The Department requires approximately $1 million annually to support an expanding menu of research projects, to provide bridge funding between times when scientists are without grants, and to fund new investigator recruitments. The annual infrastructure support helps fund administrative activity, new clinical faculty recruitments, educational programs, and the acquisition of basic equipment. An expansion of the Department's endowment is essential to protect advancements in both its clinical and research initiatives.
An endowed chair provides support and prestige, in perpetuity, for distinguished faculty. Endowments allow the faculty to be more productive in activities such as writing papers and texts, and leveraging research support from the National Eye Institute/NIH and other agencies. Endowed chairs are attractive naming opportunities for donors. Current funding requirements of the University for Endowed Chairs are $2.5 million for a Professorship, $1.5 million for an Associate Professorship, and $1.5 million for an Assistant Professorship.
The Scholars Program enables the Department to recruit new faculty. Private support allows the department to engage the person selected for a period of three to five years, during which time, the donor's name may be attached to the scholar and his or her activities.
Support for postdoctoral fellowships underwrites the training of young clinicians and scientists in a specialized field of inquiry in ophthalmology or vision science. Fellows are vital to a robust research program, contributing to a faculty member's academic productivity at a relatively low cost to the Department. The commitment of a Fellow to the Department ranges between one and two years.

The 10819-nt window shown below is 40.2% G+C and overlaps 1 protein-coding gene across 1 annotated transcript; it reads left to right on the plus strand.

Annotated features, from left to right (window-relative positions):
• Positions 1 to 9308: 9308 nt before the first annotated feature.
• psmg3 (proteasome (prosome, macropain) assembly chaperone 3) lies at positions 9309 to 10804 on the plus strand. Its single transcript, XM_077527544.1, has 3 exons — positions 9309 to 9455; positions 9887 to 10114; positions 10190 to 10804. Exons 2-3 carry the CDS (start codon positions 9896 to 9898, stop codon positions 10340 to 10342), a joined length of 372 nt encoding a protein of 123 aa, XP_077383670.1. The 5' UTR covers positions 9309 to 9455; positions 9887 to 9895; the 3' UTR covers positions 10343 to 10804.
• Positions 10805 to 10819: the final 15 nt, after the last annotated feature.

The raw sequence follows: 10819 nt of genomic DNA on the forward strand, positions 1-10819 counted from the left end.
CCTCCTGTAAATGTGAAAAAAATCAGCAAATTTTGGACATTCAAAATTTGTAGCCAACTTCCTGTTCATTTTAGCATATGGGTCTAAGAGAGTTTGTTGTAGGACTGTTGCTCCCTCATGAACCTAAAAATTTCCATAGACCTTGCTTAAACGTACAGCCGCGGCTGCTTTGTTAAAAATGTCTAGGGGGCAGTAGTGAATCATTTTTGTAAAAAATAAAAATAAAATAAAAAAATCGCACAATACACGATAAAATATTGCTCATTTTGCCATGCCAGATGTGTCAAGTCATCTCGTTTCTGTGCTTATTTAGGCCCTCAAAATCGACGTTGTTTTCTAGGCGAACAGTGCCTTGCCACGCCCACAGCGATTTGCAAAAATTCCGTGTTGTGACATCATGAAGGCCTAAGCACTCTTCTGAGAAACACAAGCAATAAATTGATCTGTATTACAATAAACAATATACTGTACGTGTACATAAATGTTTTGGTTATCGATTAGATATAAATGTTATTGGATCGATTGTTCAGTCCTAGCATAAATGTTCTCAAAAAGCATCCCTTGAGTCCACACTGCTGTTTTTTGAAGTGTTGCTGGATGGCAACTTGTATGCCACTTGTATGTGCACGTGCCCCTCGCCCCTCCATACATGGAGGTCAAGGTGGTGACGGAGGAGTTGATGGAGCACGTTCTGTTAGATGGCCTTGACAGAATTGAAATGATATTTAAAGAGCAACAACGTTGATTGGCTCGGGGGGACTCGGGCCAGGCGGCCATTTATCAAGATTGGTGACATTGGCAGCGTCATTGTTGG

Facility and Technology Improvements
Renovations are needed in specific areas of our clinical and research building to develop and maintain centers of excellence in all our specialty areas including Retina, Glaucoma, Cornea and Refractive Surgery, and Pediatric Ophthalmology. Research laboratories require modernization and refurbishing. State-of-the-art equipment in all major areas is required.
Renovation of Harkness Eye Institute Building
Over the coming years, we will be prioritizing the renovation of the Edward S. Harkness Eye Institute facility. The aging infrastructure of the building is an essential issue that must be addressed. A formal space assessment has determined that the every aspect of the building must be renovated, including the research laboratories, faculty practices suites, resident clinics, operating rooms and recovery areas, meeting and educational facilities and administrative offices. We are now seeking funds to adequately update the facility. A renovated facility will enable the Department to continue to attract and retain the best faculty and make the Eye Institute a comfortable and desirable place to visit.
Ophthalmology Annual Fund